The Canadian roots music scene is currently in buoyant health and this situation is further enhanced with the upcoming highly anticipated third release from Vancouver based five piece band – Viper Central. This new album titled ‘Thump and Howl’ will be having its launch aligned with a summer UK and Ireland tour and its blend of bluegrass, country and old time traditional will surely be enthusiastically endorsed by connoisseurs of this music.The strength of the album lies within the fine string instrumental skills of the five vastly experienced band members each demonstrating their expertise with the blend of sounds from banjo, fiddle, mandolin and guitar, laced with a little lap steel to add a more county flavour to the feel of the music. Multi skilled Vancouver music activist Steve Charles is the architect of the band and is capably supported by Kathleen Nisbet on fiddle and lead vocal on around half the tracks, as well as Tyler Rudolph on banjo, Mark Vaughan on mandolin and a variety of steel sounds from Tim Tweedale. Together they take you on a forty minute journey of original material that combines talented finger pickin’ and entertaining storytelling to give ample evidence of the torch of traditional roots music being kept well and truly alight.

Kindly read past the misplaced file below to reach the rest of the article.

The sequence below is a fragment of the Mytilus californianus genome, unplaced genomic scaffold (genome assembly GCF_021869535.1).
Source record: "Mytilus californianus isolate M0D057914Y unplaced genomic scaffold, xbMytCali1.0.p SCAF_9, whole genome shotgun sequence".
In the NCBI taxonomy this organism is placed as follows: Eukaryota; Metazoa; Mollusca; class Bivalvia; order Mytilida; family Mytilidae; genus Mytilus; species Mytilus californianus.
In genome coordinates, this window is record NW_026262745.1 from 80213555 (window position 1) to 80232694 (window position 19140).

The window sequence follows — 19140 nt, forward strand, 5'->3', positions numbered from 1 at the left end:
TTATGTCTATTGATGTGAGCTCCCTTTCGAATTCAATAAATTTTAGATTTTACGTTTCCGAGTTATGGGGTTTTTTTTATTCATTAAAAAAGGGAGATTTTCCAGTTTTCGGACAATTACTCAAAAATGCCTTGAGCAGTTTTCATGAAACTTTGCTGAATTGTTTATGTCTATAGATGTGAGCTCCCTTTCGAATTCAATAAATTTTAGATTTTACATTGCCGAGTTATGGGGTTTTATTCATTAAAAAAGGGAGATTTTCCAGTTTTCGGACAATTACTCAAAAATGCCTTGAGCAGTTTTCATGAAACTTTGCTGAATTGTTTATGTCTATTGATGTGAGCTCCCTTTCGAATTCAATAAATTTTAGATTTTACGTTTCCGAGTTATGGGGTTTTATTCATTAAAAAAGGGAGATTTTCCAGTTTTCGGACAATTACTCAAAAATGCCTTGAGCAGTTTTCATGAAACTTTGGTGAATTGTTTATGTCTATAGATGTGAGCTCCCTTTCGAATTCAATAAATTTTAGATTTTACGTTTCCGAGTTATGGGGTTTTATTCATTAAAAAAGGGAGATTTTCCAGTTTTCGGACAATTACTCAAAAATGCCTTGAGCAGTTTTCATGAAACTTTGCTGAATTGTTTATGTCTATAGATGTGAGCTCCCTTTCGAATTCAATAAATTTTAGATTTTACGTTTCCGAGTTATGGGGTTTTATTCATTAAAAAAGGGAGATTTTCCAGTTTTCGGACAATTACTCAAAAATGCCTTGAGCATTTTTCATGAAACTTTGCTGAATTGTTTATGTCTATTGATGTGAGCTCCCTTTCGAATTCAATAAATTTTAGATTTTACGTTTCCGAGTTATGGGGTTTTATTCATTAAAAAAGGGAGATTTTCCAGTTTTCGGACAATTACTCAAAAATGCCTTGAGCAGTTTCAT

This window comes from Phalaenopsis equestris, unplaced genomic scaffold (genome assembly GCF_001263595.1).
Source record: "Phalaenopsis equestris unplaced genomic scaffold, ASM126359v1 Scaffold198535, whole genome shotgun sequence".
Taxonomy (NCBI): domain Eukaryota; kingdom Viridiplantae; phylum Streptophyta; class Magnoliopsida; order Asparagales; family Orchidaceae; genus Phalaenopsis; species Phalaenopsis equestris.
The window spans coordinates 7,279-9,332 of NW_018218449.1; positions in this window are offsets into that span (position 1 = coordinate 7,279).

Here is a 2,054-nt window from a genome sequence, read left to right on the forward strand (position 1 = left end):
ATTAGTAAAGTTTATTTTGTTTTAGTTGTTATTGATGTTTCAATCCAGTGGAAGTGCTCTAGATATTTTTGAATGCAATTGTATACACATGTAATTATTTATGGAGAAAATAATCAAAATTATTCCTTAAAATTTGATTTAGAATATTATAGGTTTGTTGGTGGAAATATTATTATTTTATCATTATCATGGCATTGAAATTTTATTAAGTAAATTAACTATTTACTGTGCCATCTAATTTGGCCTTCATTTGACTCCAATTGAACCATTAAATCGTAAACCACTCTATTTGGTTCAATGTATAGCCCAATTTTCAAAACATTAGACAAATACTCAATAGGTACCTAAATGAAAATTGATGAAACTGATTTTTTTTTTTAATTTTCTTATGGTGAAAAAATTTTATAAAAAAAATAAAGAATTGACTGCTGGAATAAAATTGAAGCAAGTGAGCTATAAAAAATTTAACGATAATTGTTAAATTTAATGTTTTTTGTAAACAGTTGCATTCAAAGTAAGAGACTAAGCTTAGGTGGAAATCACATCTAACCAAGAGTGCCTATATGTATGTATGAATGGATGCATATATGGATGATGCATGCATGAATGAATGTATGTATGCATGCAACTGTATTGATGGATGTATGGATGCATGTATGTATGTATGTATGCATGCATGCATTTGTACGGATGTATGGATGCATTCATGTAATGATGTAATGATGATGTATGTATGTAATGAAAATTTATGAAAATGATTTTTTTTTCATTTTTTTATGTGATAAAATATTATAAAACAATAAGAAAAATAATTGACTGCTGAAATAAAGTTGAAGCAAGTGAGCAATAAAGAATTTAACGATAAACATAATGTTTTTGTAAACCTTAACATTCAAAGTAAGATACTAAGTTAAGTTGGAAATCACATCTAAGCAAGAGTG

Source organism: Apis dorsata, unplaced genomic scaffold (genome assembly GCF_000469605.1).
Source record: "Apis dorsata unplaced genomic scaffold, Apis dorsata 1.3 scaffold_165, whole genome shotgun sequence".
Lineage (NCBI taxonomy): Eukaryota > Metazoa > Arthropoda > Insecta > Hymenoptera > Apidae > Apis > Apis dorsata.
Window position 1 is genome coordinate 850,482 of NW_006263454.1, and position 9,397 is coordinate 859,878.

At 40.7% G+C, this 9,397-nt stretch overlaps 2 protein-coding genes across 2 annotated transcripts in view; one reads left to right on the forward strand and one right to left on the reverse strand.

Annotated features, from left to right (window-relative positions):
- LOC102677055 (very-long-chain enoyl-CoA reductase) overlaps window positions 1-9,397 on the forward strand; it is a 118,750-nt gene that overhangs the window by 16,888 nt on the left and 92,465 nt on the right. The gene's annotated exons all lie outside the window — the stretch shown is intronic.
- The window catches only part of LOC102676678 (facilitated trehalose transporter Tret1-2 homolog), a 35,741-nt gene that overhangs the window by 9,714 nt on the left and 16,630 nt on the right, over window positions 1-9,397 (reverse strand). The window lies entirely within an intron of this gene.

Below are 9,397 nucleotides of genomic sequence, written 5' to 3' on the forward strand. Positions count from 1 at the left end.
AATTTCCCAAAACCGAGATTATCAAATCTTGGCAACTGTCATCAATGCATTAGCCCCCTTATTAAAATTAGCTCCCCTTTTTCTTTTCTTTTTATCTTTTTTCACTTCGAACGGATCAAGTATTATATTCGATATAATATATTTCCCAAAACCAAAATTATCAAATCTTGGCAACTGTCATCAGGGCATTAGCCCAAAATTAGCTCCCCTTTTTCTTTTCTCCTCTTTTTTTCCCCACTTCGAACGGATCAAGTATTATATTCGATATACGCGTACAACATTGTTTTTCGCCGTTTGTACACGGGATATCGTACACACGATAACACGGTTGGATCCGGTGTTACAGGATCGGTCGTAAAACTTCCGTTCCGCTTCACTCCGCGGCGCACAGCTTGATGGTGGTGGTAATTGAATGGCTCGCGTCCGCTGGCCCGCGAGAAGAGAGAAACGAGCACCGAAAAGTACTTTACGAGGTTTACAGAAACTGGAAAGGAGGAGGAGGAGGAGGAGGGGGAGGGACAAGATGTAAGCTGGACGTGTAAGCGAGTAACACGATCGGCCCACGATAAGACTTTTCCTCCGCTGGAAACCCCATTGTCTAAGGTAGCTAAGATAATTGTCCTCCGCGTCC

This well balanced fourteen track album contains seven songs delightfully sung by, now solitary female band member, Kathleen Nisbet with perhaps the highlight being the opening number ‘Saskatchewan’. This song celebrates the importance of old time music in Canada’s prairie province and Nisbet’s distinctive vocals, aided by a touch of steel, give it a real upbeat country sound. There is a similar feel, albeit with a slower tempo, to the song ‘Hanging Ground’ with its darker tones, a pace also repeated in ‘Captain’. Although all the tracks incorporate each band member’s instruments, the fiddle stands out on the title track ‘Thump and Howl’, likewise banjo on ‘A Northern Midwife’ and mandolin on ‘The One I Love is Gone’. However all these sounds complement the fine vocal skills of Nisbet.
Steve Charles steps forward to take the lead on two of the tracks, which both have a unique feel about them amongst the collection of songs that comprise this album. The listener is left with little doubt of the bluegrass qualities attached to ‘Come ‘Round’ while the folk orientated ‘The Donkeyliner’s Waltz’ is a well constructed traditional storytelling song. The latter, whilst predominately sung by Charles, includes a brief duet interlude with Nisbet. The five remaining tracks are all instrumentals with the more memorable being the Celtic influenced fiddle tune ‘Drops of Brandy’ and the banjo inspired ‘Cobro’s Last Call’.
Overall the slightly eclectic sounds may not satisfy the bluegrass purists but for those who prefer to savour a more general range of what traditional Canadian and American roots music can offer, this interpretation from Viper Central will warrant a place in a personal music library. As well as recommending this album, it is fairly certain that a musical evening in their company will be an opportunity not to be missed during their visit this summer.